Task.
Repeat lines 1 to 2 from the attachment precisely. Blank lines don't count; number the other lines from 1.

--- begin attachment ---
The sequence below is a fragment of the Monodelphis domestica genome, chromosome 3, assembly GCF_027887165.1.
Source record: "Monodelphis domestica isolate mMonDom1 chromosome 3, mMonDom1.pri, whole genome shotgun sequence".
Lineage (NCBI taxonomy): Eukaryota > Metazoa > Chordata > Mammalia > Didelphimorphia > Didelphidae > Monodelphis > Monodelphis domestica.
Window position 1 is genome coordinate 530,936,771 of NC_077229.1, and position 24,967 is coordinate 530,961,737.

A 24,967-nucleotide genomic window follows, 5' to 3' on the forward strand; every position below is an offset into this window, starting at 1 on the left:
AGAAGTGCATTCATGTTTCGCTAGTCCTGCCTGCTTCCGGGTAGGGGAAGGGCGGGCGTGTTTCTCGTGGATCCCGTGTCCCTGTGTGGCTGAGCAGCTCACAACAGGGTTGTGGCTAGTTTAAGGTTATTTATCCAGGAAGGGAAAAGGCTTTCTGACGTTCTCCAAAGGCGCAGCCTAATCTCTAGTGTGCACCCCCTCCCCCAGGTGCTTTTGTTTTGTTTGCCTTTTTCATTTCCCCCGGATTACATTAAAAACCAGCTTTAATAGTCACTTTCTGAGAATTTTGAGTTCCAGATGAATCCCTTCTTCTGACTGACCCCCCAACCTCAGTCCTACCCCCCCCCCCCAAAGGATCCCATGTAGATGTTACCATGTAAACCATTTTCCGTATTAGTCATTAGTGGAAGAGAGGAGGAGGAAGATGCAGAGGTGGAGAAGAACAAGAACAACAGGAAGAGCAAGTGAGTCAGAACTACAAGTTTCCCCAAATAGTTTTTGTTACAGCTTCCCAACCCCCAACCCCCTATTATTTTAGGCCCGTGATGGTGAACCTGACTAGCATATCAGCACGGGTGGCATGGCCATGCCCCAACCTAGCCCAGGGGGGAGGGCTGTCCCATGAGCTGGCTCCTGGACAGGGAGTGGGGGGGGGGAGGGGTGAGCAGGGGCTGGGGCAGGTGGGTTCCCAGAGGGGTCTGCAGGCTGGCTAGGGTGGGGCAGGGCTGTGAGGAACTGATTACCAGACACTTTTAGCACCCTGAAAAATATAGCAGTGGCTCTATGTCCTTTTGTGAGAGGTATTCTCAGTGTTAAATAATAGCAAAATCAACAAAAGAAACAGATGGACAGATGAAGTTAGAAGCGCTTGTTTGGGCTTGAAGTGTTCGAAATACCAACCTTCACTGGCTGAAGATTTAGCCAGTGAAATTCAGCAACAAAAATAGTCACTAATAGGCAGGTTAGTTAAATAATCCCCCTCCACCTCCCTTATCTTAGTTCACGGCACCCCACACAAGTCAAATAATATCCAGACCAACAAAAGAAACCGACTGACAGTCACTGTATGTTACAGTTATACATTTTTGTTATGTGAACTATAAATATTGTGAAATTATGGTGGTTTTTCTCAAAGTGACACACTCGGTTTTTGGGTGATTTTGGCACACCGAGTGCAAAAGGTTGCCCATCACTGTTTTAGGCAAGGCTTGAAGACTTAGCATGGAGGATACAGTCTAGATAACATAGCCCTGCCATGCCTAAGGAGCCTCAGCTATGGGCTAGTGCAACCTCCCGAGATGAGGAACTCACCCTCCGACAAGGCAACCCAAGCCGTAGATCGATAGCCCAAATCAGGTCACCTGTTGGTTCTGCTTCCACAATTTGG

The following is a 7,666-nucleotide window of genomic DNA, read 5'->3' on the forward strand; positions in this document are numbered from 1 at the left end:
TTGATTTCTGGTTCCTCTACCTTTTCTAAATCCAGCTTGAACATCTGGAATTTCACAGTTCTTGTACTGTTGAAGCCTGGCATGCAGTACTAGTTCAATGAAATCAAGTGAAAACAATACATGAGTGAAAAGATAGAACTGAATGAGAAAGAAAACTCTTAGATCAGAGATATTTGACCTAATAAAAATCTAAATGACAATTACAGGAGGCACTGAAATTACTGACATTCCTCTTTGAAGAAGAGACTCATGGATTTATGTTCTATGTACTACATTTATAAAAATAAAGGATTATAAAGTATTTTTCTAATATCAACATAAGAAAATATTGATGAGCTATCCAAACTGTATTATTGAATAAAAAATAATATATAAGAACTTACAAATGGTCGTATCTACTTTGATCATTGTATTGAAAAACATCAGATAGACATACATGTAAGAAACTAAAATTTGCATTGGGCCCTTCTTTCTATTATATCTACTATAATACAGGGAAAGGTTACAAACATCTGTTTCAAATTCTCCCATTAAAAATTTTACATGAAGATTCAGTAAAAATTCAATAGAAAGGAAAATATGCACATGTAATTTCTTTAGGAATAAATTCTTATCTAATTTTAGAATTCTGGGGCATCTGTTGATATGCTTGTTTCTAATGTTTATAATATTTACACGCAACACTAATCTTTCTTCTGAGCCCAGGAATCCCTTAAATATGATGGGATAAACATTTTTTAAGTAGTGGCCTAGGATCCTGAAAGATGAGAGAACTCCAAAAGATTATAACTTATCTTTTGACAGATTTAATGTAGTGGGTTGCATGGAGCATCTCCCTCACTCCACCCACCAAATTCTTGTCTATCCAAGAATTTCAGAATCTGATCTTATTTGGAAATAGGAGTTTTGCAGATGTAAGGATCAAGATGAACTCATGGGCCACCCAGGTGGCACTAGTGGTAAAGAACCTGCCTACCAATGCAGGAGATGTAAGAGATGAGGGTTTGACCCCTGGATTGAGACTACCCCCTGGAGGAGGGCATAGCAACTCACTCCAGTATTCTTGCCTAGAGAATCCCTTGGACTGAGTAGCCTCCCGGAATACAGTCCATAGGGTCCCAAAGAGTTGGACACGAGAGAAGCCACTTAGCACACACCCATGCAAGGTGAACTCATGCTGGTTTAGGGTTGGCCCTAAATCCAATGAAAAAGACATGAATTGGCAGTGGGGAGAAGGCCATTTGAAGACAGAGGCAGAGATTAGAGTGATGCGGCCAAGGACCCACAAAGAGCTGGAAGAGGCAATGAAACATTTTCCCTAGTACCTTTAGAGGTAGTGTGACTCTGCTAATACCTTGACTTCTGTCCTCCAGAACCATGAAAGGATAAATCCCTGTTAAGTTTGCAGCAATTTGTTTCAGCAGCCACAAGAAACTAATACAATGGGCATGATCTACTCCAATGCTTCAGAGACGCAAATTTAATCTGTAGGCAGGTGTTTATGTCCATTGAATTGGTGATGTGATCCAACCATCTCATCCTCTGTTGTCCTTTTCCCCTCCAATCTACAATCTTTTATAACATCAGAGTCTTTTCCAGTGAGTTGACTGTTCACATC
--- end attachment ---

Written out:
The sequence below is a fragment of the Monodelphis domestica genome, chromosome 3, assembly GCF_027887165.1.
Source record: "Monodelphis domestica isolate mMonDom1 chromosome 3, mMonDom1.pri, whole genome shotgun sequence".